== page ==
In demand AI and Cheminformatics Talent
As the global Artificial Intelligence (AI) drug discovery market continues to grow in monetary value at a rapid pace, with a projected growth at CAGR of 39.9% until 2026, as stated by Global News Wire 2022, there has unsurprisingly been an increase in companies attempting to recruit AI. In tandem, Cheminformatics tools have become increasingly in demand in drug discovery. Companies are beginning to acknowledge the vast impact chemistry software can have on not only the action of identifying leads in drug discovery, but the time that is also involved according to Mordor Intelligence, 2022. That said, the supply of qualified candidates in the AI and Cheminformatics (ChemAI) drug discovery space is yet to match demand.
So how can biotechnology and pharmaceutical companies ensure they are able to attract, hire and importantly retain this in demand talent? We reveal what talent acquisition strategies organizations can apply to meet their business goals.
Within ChemAI, the majority of the roles can be performed remotely, so the talent pool could double or even triple in size if companies offered the option for remote working. This would also form part of their retention strategy, as they would also avoid losing candidates to their competitors that do provide this flexibility. Even offering flexibility which includes only having to come on-site 1 week a month, garners greater attention from prospective candidates.
In the post-Covid world, the competitiveness of a job offer is now decided on an additional factor: remote working opportunity. Many candidates will factor flexibility into their decision making, preferring an offer that gives them the opportunity to work remotely for at least part of the week. Candidates have been known to reject a job offer with a higher salary, preferring to accept an offer with greater remote options.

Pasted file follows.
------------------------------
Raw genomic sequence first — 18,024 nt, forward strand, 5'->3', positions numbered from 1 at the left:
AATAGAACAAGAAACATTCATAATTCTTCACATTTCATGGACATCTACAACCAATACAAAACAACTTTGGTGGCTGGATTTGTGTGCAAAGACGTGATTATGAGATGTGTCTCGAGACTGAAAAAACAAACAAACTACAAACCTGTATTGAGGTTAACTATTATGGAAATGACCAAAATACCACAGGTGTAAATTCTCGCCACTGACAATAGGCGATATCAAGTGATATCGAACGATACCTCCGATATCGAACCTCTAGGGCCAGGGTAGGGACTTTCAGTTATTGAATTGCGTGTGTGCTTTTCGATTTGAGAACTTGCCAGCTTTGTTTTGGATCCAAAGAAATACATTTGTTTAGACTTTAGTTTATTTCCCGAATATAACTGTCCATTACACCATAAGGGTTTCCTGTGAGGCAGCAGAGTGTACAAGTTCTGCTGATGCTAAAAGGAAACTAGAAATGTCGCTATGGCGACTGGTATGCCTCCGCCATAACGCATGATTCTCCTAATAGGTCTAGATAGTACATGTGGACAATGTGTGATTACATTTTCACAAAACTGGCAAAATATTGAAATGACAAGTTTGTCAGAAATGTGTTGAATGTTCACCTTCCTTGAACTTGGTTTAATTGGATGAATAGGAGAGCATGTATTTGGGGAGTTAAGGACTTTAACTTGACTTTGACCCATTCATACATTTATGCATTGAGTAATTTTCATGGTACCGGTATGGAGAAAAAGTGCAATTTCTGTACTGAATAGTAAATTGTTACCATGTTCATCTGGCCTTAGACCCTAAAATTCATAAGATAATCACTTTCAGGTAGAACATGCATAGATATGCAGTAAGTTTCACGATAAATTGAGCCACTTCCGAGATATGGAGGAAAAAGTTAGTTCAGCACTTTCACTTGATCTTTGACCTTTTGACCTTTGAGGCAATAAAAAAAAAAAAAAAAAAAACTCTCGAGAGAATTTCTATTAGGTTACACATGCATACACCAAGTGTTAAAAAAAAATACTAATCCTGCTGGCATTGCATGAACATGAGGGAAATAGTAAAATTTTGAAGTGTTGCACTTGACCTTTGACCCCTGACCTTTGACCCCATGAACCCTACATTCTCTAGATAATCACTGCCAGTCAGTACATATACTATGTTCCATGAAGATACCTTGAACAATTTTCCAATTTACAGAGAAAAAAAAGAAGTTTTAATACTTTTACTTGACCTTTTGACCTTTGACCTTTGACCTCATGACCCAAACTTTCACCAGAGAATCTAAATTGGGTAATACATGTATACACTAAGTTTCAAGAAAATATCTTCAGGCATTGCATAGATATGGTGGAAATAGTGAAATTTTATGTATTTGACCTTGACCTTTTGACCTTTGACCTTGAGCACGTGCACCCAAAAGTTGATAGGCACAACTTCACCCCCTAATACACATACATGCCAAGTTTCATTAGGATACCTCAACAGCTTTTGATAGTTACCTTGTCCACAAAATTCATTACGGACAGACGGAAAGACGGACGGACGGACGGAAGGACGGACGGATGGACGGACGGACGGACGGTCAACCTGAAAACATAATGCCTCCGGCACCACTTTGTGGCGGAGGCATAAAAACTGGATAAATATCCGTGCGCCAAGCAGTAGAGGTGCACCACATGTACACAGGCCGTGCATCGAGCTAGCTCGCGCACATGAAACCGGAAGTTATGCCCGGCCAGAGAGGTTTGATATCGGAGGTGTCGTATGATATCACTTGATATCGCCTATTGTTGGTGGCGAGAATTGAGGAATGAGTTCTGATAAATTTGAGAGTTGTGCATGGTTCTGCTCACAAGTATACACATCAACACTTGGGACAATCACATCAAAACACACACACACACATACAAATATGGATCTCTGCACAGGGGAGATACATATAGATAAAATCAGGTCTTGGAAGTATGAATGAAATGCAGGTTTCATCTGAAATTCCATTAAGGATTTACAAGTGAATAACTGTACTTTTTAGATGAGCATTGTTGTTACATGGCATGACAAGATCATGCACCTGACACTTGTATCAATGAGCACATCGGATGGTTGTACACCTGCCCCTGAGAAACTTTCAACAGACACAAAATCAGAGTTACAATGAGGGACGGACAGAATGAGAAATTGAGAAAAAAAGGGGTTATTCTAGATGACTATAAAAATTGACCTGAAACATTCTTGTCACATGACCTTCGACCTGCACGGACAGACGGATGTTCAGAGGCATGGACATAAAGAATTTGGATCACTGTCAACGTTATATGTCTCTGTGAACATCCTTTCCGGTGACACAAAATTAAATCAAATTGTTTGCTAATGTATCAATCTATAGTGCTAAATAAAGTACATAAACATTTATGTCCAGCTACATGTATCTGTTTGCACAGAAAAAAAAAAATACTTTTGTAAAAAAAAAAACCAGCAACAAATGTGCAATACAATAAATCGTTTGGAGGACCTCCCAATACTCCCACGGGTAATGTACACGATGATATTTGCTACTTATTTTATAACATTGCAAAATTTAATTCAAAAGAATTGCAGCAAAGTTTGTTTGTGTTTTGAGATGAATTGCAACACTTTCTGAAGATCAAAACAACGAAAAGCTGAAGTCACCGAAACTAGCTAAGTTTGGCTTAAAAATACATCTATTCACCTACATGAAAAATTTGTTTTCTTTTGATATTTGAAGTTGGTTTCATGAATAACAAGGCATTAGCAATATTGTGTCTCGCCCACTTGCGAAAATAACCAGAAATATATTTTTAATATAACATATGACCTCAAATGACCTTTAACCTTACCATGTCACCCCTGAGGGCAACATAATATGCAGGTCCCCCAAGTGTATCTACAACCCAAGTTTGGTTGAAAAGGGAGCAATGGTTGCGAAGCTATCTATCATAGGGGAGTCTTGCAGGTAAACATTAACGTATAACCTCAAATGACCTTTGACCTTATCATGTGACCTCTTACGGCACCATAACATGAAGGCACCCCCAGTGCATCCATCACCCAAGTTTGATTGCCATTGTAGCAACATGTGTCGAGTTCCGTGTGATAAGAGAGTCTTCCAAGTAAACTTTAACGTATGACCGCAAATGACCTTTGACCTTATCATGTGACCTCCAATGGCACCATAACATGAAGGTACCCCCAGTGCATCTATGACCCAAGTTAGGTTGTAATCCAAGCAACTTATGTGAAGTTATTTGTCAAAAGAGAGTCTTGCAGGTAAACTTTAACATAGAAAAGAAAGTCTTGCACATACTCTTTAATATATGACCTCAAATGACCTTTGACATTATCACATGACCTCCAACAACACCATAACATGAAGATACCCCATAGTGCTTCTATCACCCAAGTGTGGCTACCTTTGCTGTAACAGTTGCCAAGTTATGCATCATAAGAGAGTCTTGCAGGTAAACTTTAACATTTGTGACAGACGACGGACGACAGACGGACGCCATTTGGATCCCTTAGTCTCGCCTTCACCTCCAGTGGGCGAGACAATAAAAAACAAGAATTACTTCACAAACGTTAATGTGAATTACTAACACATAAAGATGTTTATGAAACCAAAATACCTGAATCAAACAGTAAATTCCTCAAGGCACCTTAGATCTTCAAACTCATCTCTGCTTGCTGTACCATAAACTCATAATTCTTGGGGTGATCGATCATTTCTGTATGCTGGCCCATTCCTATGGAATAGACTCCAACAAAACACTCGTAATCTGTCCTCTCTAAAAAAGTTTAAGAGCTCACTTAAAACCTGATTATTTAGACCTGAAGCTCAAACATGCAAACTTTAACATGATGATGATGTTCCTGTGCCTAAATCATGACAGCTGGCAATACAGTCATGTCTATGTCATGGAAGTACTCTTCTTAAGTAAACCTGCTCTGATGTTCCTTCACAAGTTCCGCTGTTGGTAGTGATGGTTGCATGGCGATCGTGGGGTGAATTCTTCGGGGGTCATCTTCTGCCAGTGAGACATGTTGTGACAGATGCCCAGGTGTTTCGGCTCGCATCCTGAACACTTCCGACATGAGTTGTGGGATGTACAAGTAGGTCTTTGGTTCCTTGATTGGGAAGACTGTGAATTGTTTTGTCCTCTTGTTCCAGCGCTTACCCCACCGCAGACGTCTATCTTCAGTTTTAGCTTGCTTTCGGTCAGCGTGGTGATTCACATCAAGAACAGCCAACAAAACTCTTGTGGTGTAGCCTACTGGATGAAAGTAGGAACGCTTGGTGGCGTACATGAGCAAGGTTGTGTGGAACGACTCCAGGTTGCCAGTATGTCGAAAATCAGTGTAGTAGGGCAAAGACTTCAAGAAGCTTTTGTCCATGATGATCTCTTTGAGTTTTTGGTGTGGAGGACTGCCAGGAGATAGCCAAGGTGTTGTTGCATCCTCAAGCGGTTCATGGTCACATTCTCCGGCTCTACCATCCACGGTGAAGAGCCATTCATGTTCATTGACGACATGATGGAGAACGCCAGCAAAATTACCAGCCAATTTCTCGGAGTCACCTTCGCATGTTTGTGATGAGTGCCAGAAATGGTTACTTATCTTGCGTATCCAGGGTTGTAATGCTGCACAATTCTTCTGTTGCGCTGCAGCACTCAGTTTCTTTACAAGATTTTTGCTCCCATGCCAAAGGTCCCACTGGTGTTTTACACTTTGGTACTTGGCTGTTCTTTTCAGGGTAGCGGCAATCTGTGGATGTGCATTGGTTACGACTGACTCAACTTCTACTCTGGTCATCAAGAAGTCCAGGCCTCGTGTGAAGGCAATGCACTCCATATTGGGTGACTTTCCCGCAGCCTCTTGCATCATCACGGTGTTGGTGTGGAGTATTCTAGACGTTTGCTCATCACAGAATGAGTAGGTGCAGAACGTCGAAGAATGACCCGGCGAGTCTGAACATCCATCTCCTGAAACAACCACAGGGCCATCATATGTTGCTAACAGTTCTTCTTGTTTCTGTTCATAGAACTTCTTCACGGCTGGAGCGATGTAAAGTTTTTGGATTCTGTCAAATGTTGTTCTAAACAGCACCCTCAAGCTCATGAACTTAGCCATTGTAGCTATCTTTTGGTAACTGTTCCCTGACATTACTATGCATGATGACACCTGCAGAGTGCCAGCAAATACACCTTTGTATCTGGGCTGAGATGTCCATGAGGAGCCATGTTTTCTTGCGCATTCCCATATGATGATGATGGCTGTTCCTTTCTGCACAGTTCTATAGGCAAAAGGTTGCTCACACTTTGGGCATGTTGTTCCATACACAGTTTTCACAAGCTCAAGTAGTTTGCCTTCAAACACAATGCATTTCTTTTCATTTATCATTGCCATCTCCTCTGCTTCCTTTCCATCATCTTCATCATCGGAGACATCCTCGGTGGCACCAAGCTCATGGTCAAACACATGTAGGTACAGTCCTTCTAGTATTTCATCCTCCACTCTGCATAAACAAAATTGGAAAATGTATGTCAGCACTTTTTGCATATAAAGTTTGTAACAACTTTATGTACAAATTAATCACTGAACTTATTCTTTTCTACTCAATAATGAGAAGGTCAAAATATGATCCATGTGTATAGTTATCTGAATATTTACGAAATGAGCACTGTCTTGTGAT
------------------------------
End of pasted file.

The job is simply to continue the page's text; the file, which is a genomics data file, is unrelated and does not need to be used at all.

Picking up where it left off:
Many companies have begun granting greater flexibility in remote working in order to secure the best talent. However, this typically occurs after a long search for a local candidate, before realizing they may be chasing their tail. On average, once organizations loosen their on-site demands, they see a greater number of applications, interviews, and eventually hires.
Companies could also compromise on their expectations by considering candidates in other industries (medical device, chemical or pharmaceutical manufacturing etc.) with transferable skillsets. Instead of trying to find a “unicorn” with expertise in both fields, they could widen their target talent pool by interviewing AI/Machine Learning (ML) experts with an emerging or foundational level of chemistry knowledge, or vice versa.
Too often, organizations are looking for a niche set of skills in a niche industry domain. If they cannot flex on the skillset required, they could flex on the industry. AI/ML is used in multiple industries and there is no shortage of capable candidates. Drug discovery companies could turn to chemical manufacturing, pharmaceutical manufacturing, agricultural, technology and digital health to find the right fit. Many of these skills are transferable and should be seen as such.
Recent examples of the success in this approach includes a drug discovery company seeking a Machine Learning Scientist with Protein Engineering capabilities. Originally, this organization were focused on candidates already within drug discovery, or at least healthcare broadly. They shifted their focus to include candidates in agricultural companies and chemical manufacturing companies where Machine Learning Scientists were handling plant and animal protein. Though different to the role they would perform within the drug discovery organization, the transition could be smooth, considering their experience. As a result, they were able to hire an experienced Machine Learning Scientist by casting their net wider.